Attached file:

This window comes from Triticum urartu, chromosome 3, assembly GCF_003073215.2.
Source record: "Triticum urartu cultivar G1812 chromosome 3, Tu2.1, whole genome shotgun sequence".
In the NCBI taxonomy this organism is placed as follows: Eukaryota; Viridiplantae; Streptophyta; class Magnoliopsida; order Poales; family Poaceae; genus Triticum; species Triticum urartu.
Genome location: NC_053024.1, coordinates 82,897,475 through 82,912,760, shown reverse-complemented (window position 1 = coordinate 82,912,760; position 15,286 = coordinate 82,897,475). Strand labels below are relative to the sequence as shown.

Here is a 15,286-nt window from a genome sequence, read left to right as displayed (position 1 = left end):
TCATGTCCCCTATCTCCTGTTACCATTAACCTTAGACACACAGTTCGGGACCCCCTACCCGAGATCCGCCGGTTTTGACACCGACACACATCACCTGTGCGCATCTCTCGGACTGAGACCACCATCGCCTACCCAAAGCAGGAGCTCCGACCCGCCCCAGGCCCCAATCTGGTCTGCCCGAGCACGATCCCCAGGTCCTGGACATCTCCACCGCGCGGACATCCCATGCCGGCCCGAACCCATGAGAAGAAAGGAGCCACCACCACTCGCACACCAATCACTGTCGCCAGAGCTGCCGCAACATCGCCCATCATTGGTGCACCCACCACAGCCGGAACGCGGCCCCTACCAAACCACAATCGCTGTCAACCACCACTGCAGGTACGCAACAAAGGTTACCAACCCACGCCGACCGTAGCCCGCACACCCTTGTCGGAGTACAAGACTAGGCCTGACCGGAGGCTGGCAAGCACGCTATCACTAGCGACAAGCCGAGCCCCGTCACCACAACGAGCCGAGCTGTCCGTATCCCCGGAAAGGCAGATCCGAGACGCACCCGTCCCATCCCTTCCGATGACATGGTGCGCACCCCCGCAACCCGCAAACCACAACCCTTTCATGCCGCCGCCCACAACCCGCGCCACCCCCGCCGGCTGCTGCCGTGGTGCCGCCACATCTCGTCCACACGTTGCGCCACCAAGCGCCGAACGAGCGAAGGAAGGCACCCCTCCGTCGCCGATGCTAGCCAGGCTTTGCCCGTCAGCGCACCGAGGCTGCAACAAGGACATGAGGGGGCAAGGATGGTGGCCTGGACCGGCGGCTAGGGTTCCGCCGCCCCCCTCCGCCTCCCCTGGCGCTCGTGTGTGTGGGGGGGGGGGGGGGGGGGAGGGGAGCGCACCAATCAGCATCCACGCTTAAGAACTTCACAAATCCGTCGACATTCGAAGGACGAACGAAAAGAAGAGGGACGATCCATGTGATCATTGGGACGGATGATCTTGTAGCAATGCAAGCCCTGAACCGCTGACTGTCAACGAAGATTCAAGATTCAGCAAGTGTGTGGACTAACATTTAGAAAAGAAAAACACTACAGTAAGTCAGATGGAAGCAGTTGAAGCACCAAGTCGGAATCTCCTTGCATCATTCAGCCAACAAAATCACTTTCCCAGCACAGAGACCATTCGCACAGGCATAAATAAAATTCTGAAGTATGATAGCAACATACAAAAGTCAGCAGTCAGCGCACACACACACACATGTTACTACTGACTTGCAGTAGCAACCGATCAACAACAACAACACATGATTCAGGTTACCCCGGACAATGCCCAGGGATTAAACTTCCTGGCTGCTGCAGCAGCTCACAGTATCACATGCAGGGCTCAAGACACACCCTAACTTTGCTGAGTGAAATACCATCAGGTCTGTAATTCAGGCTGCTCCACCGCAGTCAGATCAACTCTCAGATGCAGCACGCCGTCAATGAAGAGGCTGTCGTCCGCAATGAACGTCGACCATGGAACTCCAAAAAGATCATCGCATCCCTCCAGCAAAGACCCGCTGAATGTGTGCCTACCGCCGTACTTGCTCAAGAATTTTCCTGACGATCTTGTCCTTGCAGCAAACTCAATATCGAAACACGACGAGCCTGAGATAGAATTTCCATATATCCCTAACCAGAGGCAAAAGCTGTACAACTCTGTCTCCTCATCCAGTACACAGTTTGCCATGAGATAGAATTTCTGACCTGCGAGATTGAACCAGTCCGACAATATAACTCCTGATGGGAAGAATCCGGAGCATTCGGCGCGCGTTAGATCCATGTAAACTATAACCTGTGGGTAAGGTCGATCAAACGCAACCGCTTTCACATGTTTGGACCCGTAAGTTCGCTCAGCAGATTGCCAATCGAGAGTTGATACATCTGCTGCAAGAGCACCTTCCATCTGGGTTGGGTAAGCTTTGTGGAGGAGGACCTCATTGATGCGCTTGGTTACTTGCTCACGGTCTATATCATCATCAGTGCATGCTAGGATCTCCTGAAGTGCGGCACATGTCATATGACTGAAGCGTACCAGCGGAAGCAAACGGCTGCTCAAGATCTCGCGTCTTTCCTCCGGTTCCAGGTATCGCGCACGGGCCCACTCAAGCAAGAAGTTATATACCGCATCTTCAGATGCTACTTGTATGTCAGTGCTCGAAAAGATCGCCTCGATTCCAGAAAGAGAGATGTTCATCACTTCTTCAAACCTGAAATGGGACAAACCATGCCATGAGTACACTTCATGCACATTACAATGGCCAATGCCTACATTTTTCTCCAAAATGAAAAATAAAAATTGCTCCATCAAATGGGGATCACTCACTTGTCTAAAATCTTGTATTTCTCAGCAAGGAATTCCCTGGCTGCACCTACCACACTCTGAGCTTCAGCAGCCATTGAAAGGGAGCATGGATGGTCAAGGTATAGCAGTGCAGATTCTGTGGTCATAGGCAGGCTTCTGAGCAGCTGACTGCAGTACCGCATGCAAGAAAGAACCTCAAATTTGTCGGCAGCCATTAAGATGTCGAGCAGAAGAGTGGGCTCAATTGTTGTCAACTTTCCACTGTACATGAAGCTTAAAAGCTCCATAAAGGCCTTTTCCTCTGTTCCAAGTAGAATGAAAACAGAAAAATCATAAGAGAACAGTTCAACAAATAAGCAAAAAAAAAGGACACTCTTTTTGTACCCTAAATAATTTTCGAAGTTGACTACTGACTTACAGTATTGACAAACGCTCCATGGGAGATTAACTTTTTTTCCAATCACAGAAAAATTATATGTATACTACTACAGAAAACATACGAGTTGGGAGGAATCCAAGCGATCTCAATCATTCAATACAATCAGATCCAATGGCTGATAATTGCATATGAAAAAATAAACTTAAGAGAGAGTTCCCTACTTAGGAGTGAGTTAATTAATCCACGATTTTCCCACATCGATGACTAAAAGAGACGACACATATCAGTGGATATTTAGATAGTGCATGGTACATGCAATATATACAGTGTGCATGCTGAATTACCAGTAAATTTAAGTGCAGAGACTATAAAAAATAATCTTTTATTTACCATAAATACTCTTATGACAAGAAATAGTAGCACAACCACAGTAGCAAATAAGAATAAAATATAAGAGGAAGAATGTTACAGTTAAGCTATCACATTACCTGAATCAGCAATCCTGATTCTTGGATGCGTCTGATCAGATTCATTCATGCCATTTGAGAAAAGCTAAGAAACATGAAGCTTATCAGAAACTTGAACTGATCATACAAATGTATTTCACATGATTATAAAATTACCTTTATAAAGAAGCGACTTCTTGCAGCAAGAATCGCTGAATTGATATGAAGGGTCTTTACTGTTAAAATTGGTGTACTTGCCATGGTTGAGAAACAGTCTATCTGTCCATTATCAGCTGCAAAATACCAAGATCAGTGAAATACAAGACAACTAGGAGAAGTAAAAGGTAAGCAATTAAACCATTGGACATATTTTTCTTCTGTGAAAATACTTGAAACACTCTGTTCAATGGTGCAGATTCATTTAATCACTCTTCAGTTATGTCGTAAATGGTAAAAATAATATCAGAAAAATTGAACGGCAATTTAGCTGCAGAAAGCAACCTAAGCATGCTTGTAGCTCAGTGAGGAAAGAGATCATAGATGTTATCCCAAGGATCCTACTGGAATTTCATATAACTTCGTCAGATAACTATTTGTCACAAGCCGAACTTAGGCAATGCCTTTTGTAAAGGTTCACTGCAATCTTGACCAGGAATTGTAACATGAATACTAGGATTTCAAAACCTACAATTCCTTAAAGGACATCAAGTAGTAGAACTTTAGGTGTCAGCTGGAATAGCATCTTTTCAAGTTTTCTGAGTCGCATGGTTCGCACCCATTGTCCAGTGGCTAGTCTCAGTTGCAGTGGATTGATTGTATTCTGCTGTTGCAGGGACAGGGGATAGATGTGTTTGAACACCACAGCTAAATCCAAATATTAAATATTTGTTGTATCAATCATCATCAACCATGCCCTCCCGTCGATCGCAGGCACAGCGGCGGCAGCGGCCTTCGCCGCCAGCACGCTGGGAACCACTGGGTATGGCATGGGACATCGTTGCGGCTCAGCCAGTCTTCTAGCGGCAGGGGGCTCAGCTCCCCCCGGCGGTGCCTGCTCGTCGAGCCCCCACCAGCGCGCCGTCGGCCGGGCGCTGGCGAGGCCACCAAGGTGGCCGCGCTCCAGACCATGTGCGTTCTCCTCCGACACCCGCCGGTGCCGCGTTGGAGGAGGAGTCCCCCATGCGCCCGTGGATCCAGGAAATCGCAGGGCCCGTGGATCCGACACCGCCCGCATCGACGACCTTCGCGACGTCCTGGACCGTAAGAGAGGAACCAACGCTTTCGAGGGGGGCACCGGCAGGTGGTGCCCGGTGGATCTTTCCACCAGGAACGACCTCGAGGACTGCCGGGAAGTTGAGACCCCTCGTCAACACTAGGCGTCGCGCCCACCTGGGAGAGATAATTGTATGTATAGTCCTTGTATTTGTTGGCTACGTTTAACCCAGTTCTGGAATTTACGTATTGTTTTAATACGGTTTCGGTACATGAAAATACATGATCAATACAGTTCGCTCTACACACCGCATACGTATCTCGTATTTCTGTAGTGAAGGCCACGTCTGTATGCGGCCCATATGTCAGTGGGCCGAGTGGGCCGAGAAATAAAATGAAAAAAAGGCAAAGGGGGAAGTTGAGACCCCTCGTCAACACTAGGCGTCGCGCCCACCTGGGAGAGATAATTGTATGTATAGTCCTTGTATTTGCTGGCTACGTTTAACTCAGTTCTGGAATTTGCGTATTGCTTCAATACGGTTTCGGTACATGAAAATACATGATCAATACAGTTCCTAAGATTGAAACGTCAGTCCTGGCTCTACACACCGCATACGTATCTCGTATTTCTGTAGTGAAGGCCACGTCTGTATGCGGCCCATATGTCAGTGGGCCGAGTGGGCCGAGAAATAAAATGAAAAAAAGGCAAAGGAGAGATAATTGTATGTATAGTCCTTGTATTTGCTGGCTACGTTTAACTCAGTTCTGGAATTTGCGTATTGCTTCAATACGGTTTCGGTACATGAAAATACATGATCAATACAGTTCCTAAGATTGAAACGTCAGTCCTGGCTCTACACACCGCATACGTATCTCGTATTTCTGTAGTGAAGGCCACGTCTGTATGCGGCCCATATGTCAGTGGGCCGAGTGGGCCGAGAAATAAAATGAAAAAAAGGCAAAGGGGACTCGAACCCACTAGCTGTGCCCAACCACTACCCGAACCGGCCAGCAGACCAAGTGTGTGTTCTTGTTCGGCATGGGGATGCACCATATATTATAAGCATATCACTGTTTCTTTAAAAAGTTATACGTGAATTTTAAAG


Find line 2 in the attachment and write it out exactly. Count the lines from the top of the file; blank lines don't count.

Source record: "Triticum urartu cultivar G1812 chromosome 3, Tu2.1, whole genome shotgun sequence".